Did you know that you have the ability to build accessory dwelling units (ADUs) at Pringle Creek Community? If you’re looking for grandma to have her own space, but be close to you and the grandkids, an ADU may be the solution for your family. ADUs may also be rented out to supplement your mortgage payments. Even though they have less square footage, these smaller dwellings allow for more flexibility in your lifestyle. Portland has been leading the way for ADUs, but we’ve also got the opportunity to build them right here in Salem!
October 1, 2017 | Written by Zahid Sardar of the New York Times | View original source here.
A simple 800-square-foot cottage in Portland, Ore., has helped focus attention on the need for affordable housing that can be wedged into existing urban spaces.
The cottage, which won a top design award last year from the American Institute of Architects, is technically called an “accessory dwelling unit,” or A.D.U. Portland has been ahead of the curve in allowing these smaller housing units, which are illegal in many cities and towns under current zoning rules.
They certainly are not seen as design statements; when such units are built in garages or basements, they tend to be dismissed as “granny flats.”
The success of the cottage, designed for Ann Wilson, 68, an interior designer, left its architect, Ben Waechter, amazed. “It was dramatic to get an honor award for such a small project,” he said. “Portland has always encouraged a limited growth boundary, so this will encourage density in the center.”
The cottage, known as Garden House, is hidden behind Ms. Wilson’s 1924 gabled bungalow, which she now rents to the older of her two sons. The cottage’s silhouette looks crisply modern: an upward-pointing arrow in a garden setting. The arrow shaft has open-plan living spaces; horizontal windows are the only breaks on its south side; and wide floor-to-ceiling doors and windows open to outdoor living space on the east and west sides.
Upstairs, the arrowhead contains the bedroom, whose floor cantilevers outward to form deep overhangs above the outdoor space below.
From a distance, the absence of trim and roof gutters makes the home, clad in gray HardiePlank, appear sculptural and monolithic.
Ms. Wilson saved money by doing her own general contracting. This $175,000 house, one of the smallest she has lived in, will allow her to age in place if she chooses. It feels larger, thanks to the indoor/outdoor design solutions Mr. Waechter developed while working at the Renzo Piano Building Workshop in Genoa, Italy, and later, at Allied Works Architecture in Portland, Ore., before opening Waechter Architecture in 2007.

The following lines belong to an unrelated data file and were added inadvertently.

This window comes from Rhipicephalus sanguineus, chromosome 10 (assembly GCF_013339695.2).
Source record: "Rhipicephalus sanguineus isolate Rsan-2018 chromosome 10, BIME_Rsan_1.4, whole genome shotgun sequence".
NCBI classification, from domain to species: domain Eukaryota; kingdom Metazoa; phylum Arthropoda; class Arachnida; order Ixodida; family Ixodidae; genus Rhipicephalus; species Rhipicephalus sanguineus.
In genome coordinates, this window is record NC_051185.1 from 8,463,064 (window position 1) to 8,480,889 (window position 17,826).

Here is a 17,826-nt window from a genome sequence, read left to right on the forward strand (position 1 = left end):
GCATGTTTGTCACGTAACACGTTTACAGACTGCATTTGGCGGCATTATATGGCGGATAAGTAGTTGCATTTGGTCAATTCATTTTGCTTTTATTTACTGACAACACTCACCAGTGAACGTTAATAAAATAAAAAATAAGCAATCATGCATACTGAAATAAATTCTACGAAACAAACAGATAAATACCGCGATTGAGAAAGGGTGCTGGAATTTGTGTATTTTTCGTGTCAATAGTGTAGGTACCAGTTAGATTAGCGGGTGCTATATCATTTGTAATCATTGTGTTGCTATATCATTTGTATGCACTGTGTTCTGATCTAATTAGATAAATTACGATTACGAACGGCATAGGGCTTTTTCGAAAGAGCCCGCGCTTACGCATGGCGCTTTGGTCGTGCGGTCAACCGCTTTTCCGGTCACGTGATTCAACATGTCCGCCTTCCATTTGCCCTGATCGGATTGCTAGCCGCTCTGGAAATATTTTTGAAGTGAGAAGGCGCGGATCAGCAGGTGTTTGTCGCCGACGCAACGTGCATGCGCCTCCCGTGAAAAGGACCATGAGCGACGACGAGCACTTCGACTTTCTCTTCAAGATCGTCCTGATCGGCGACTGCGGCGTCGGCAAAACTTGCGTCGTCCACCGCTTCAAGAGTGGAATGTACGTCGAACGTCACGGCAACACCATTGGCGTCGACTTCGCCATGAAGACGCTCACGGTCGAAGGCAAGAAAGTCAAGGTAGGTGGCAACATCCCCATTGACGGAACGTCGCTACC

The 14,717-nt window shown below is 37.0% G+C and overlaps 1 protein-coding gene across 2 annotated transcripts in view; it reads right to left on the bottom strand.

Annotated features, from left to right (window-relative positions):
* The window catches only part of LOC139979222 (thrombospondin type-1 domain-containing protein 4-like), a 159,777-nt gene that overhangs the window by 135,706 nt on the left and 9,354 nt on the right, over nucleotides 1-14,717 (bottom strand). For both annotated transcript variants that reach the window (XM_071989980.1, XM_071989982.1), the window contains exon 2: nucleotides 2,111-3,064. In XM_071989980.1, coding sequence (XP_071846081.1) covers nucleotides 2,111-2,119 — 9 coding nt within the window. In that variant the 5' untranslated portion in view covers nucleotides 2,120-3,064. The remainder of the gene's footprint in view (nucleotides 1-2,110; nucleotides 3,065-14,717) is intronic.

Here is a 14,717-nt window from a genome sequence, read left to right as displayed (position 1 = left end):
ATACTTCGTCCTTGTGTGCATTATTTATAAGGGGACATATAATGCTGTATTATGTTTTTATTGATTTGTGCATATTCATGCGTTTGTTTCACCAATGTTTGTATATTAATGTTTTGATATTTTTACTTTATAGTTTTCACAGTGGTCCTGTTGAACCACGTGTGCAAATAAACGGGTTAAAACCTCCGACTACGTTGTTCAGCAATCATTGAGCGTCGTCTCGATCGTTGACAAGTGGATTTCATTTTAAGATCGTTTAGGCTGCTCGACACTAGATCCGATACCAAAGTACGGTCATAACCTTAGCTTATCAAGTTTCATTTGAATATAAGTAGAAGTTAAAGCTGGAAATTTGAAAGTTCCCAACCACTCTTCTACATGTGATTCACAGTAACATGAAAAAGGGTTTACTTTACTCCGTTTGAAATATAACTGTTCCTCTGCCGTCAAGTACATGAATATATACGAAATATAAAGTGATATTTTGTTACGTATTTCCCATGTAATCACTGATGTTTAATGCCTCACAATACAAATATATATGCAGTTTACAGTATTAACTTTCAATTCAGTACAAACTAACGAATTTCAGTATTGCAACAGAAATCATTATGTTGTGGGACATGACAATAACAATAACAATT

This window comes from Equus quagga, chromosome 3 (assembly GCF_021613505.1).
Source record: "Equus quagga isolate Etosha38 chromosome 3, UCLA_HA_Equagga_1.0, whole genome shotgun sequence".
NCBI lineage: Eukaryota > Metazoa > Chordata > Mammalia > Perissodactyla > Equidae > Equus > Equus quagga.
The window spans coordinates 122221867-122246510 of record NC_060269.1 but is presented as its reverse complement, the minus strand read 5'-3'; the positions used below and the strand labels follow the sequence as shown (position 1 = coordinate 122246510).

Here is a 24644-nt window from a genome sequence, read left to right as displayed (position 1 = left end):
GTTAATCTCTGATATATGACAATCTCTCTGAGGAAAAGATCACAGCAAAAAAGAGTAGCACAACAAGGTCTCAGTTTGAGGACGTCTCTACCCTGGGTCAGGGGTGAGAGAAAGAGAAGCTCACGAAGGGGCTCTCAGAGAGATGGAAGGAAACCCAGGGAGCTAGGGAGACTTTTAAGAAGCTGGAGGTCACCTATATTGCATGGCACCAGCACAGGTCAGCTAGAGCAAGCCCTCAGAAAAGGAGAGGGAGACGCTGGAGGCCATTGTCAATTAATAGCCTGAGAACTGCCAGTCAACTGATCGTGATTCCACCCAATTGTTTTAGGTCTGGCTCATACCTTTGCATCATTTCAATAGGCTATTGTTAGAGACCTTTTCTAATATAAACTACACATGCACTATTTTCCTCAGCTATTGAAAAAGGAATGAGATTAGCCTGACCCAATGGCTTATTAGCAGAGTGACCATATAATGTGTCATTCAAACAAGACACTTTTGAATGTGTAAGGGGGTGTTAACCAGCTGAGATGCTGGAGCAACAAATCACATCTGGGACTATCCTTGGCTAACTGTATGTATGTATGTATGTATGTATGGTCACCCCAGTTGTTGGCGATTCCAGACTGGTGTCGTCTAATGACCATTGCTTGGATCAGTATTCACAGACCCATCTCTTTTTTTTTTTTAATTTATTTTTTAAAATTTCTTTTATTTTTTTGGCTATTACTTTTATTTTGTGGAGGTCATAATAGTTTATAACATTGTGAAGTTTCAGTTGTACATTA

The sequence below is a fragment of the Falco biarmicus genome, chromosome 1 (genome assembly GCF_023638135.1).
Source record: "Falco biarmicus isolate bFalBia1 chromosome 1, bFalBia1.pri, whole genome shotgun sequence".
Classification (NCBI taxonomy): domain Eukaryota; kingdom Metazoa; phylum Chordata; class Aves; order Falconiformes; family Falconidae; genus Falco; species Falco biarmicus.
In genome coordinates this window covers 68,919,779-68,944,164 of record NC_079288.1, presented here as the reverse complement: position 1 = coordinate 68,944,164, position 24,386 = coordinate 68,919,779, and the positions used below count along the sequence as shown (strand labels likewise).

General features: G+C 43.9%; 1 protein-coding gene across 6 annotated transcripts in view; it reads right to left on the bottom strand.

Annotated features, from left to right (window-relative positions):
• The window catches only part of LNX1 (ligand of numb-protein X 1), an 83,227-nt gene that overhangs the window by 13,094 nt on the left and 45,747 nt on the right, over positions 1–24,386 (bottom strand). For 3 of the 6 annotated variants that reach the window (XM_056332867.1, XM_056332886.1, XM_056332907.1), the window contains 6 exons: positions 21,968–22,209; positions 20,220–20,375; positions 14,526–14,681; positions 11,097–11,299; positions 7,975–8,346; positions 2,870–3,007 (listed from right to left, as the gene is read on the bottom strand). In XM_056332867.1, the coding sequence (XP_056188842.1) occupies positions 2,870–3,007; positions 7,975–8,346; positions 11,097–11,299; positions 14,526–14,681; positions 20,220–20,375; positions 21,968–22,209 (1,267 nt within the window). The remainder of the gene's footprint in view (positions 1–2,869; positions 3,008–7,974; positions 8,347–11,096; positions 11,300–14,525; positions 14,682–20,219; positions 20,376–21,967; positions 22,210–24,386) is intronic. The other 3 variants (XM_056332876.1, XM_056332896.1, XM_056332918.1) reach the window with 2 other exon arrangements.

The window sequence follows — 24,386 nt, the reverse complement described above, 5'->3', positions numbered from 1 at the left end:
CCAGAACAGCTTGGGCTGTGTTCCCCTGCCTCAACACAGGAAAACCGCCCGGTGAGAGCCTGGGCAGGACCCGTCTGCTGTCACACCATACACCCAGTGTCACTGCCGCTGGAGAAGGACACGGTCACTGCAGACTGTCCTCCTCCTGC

In 2010, during the economic slump, when many building plans were being shelved, Portland presciently began to allow homeowners the right to develop accessory dwelling units on standard 5,000-square-foot residential lots for the first time. The city also eliminated development charges of up to $15,000 for new accessory dwelling units to spur homeowners to build.
More incentives followed: Homeowners could build and even rent out a unit that did not have off-street parking; any design not visible from the street could be built without input from neighbors; and new height limits — raised to 20 feet from 18 feet — encouraged two-story units, like Ms. Wilson’s.
“All that helped,” said Shawn Wood, a construction waste specialist at the Portland Bureau of Planning and Sustainability and an expert on accessory dwelling units. “We went from about 35 A.D.U. permits in 2010 to 250 in 2015.”
“The benefits of cities growing inward are many,” Mr. Wood said. “People can take advantage of existing infrastructure and maintain old neighborhoods.” And residents can downsize and age in place.
The Garden House has been influential, especially on the West Coast.
According to Daniel Garber, an architect in Palo Alto, Calif., and former city planning commissioner, “most Bay Area communities now allow A.D.U.s. Only Palo Alto has not yet caught up with its northern neighbors in liberalizing A.D.U. construction.”
Not surprisingly, the concentration of accessory dwelling units has been in central, higher-income areas close to amenities like transit and shops. “Part of this could be due to the fact that people with large amounts of equity can more easily secure financing,” Mr. Wood said. “The City of Portland and Portland State University will be working on a project to encourage and facilitate A.D.U. development in more diverse neighborhoods.”